As the very confused Pádraic tries to figure out what he has done to cause this schism, his ex-friend Colm gets more distraught every day and starts to threaten that he will cut off his own finger if Pádraic doesn’t stop talking to him. The film is filled with wonderful characters who each have an opinion about who is to blame for this friendship gone astray.
But as this dark comedy progresses, it becomes more complex as the Irish Civil war rages across the water and the reasons for the war and what the two sides are fighting about becomes murky. Colm becomes more unhinged and actually starts mutilating his own hand; eventually his bizarre amputations lead to another tragedy that is unbearable for Pádraic, and the battle between the two of them drags on, as does the war across the water.
It doesn’t exactly sound like a comedy, but the movie is very funny (right up until ANOTHER untimely donkey demise—really, what is going on with Hollywood and these poor asses?) The performances are all terrific, and the Irish accents make every line entertaining. My favorite of the movie is, “Daddy will kill us if we wake him after he’s been wanking.” Fecking awesome.
The Popcorn Kernels of Truth give this film Three and Half Kernels; the half off is because of the donkey.
Categories: FlicksThatYouShouldPick, FlicksThatHaveADick (see above quote)
*BPN23 All Quiet on the Western Front
I tried to watch this, really, I did. Twice. But like some critics who hate being forced to see anything Marvel related, that’s the way I feel about war movies. I get that war is hell; I don’t need to see it graphically recreated on film. The buzz around this remake is getting louder every day, with many people marking it down as their choice for Best Picture. I feel like it’s a sure thing for Best International Feature, but there are so many other great nominees for Best Picture that I don’t think lightning will strike twice. (But what do I know —I had my hands over my eyes through most of the parts I watched.)
No Rating because I couldn’t watch enough of the film to rank it.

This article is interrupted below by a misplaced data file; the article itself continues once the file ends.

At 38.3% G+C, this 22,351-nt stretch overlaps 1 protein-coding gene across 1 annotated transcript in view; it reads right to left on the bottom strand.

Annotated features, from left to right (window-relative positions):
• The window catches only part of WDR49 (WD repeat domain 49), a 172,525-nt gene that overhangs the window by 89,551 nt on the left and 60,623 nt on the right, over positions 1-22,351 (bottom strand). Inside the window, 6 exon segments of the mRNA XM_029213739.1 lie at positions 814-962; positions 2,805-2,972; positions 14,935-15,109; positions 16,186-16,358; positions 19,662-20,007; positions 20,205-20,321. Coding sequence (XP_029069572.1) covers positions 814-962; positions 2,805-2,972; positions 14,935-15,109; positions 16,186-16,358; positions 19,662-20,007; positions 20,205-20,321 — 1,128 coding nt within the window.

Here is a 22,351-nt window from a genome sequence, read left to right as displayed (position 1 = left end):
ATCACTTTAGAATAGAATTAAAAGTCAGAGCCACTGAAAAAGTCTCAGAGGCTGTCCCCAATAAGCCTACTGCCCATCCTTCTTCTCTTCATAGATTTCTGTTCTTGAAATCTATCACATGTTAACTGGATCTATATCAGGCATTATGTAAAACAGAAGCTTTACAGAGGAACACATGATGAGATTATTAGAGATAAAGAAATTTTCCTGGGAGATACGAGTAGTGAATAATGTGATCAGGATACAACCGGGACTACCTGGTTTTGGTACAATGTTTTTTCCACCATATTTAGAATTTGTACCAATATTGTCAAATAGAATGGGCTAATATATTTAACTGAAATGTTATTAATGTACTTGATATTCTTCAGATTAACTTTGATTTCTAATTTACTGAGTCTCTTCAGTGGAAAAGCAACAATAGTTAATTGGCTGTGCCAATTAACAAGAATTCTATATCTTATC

*BPN23 Triangle of Sadness
The most important thing I learned from this movie is that the Triangle of Sadness is a real thing. It is the area between your eyebrows and the top of the nose bridge, where all your stress and worry show up as deep wrinkles and emphasize negative facial expressions. During this film, my triangle developed dislike grooves within hate indentations and my negative facial expression turned into one that was infuriated and pissed off. I’m going to need Botox after watching this movie.
The film has been described as “a satirical black comedy”; I would say it’s a combination rip off of Below Deck meets Bridesmaids meets Castaway, with a touch of The White Lotus sprinkled over everything and a garnish of Parasite. I suggest you see all those other shows/films instead of watching this.
I’m not going to waste time going into any more detail, because there are nine other nominees that are a far better choice to watch than this film. I will let you know there is an extended vomit sequence in the middle of the film that starts to resemble the Mr. Creosote puke scene in Monty Python’s The Meaning of Life. That one was disgusting but funny; the one in Triangle of Sadness is just gross and goes on waaaay too long. flicksthatmakemesick is not amused.
I cannot believe that Ruben Ostend got the fifth Best Director nomination—it should have gone to Sarah Polley for Women Talking.
The Popcorn Kernels of Truth give this film Zero Kernels. The last time I hated a movie this much was another Best Picture nominee from 2022—Don’t Look Up. I will repeat what I said then: not only does this film not get a single, unpopped piece of corn, but the original popcorn bucket is still upside down on the sticky floor of a theater with a greasy coating of fake butter topping, where rats will find it and lick up the yellow, viscous goo and it will get stuck to the roof of their mouths and they will never get rid of the taste.